Carillon lies on the Quebec site of the Ottawa River and is about 20 km east of Hawkesbury, Ontario. Carillon is located in the Argenteuil Regional County Municipality in the Laurentides region of Quebec.

This town was the site of the Battle of the Long Sault in 1660, when 17 men saved New France from an Indian invasion. In 1833, British Army Engineers built the first Carillon Canal to make the Ottawa River Navigable between Montreal and Ottawa’s Rideau Canal.

Carillon History

Before European settlement, the region was inhabited by Indigenous peoples, including the Algonquin. The Ottawa River, which flows through the area, played a significant role in transportation and trade.

In the 1600s, French explorers including Samuel de Champlain explored the Ottawa River and the surrounding areas. They built the fur trade with the First Nations and established several  trading posts along the river.

The French established Fort Carillon in the mid-1700s as a military outpost to protect access to the western territories and to control the fur trade. The fort played a role in the French and Indian War (part of the global Seven Years’ War) and was the site of the Battle of Carillon in 1758, a significant engagement between British and French forces.

After the British conquest of New France in 1763, the region became part of British North America. Carillon continued to be important for both the fur trade and agriculture as more Europeans settlers came to the area.

Throughout the 1800s, the area experienced economic development as logging and lumber milling becoming important. After the War of 1812 with the United States, the Ottawa Valley became a lot more settled as British soldiers chose to live in Canada rqather than return to England. The construction of the Carillon Canal in 1833 century aimed to improve navigation on the Ottawa River and facilitate the transport of goods. This canal also helped connect to the newly-built 100 kilometere (125 mile) Rideau Canal to connect the St Lawrence to Lake Ontario away from view of American forts along the St Lawrence.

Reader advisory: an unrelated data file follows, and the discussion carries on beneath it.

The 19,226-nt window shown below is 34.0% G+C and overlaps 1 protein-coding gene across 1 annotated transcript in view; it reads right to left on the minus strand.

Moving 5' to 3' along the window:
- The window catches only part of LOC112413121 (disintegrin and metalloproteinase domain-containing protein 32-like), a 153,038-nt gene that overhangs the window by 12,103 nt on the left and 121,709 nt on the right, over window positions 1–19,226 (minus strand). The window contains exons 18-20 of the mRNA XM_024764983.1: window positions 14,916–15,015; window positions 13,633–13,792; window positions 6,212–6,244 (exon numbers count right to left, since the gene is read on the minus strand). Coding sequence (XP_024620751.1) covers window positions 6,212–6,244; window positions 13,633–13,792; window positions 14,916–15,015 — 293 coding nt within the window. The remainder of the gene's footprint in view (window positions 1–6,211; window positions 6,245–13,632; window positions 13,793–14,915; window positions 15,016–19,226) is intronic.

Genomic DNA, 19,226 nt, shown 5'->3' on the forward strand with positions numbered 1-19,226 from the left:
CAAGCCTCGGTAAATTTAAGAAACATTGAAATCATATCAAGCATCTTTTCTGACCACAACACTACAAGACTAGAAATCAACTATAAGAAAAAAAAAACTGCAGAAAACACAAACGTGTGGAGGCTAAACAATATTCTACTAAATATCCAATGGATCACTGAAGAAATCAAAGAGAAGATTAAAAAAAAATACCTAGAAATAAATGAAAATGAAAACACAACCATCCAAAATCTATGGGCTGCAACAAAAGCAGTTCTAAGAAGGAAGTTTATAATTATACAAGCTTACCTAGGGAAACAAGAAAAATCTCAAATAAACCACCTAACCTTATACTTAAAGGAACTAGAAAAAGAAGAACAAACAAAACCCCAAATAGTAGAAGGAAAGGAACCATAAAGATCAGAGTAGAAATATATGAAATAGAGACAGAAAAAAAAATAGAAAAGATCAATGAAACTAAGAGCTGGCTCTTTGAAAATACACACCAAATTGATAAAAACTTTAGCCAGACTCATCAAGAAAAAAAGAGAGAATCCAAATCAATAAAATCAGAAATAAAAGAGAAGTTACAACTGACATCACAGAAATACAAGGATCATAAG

In the 1900s, Carillon  grew into a quiet rural community with a focus on agriculture and tourism. The Carillon Historical Park, located near the former fort site, preserves the history of the area and the significance of the fort during the colonial period. The remnants of Fort Carillon and the Carillon Canal serve as reminders of the region’s rich history and contributions to the region’s development.

Carillon Attractions

Carillon Canal

This is the highest conventional lock in Canada, bypassing the 654,500 kilowatt Carillon power project. There is a plaque at the entry lock, still intact, detailing the history of the canal.

Carillon Ferry

Highway 40

This ferry connects the community of Pointe Fortune with Carillon and operates April to November

Argenteuil County Historical Museum (Musee Regional d’Argenteuil

50 rue Principale, at the Carillon Ferry

The museum is in a four-storey stone barracks built 1834-1837 to house soldiers guarding the first Carillon Canal. The barracks housed 108 menu during the Rebellion of 1837, and today contain exhibits showcasing the rich history and heritage of the area.

Carillon Barracks

44 route du Long-Sault, Carillon, Quebec, Canada

The Carillon Barracks are closely associated with the history of defence and transportation in Lower Canada. Constructed for Charles John Forbes, a retired Commissioner of the British Army, the building was used as a troop quarters during the building of the Carillon Canal and the Rebellion of 1837, and later as a residence and hotel.

Carillon Generating Station

240 Rue du Barrage, Saint-André-d’Argenteuil, QC J0V 1X0
1 800 365-5229

A power plant in an enchanting setting. A great family outing! Built near Long-Sault, site of the historic battle between Dollard des Ormeaux’s men and the Iroquois, Carillon is the most powerful hydroelectric generating station on the Rivière des Outaouais (Ottawa River).  Be impressed by the sheer size of the facilities, in a spectacular setting as you visit the lock and watch boats go right through the dam! Open Wed-Sun from May 20 to August 25, 2019. Tours in French: 9:30 a.m., 11:15 a.m., 1:00 p.m. and 2:45 p.m, and in English upon request. Tour takes 90 minutes, and is free. Flat, closed shoes are mandatory. Visitors over age 18 must present official ID.

Voyageur Provincial Park

1313 Front Rd, Chute-à-Blondeau, ON K0B 1B0
(613) 674-2825

Voyageur Provincial Park is a provincial park located in eastern Ontario, Canada, opposite the once furious Long Sault rapids of the Ottawa River around which voyageurs portaged on their way upstream. Established in 1966, the park was formerly known as Carillon Provincial Park. Wikipedia

Carillon Quebec Area Map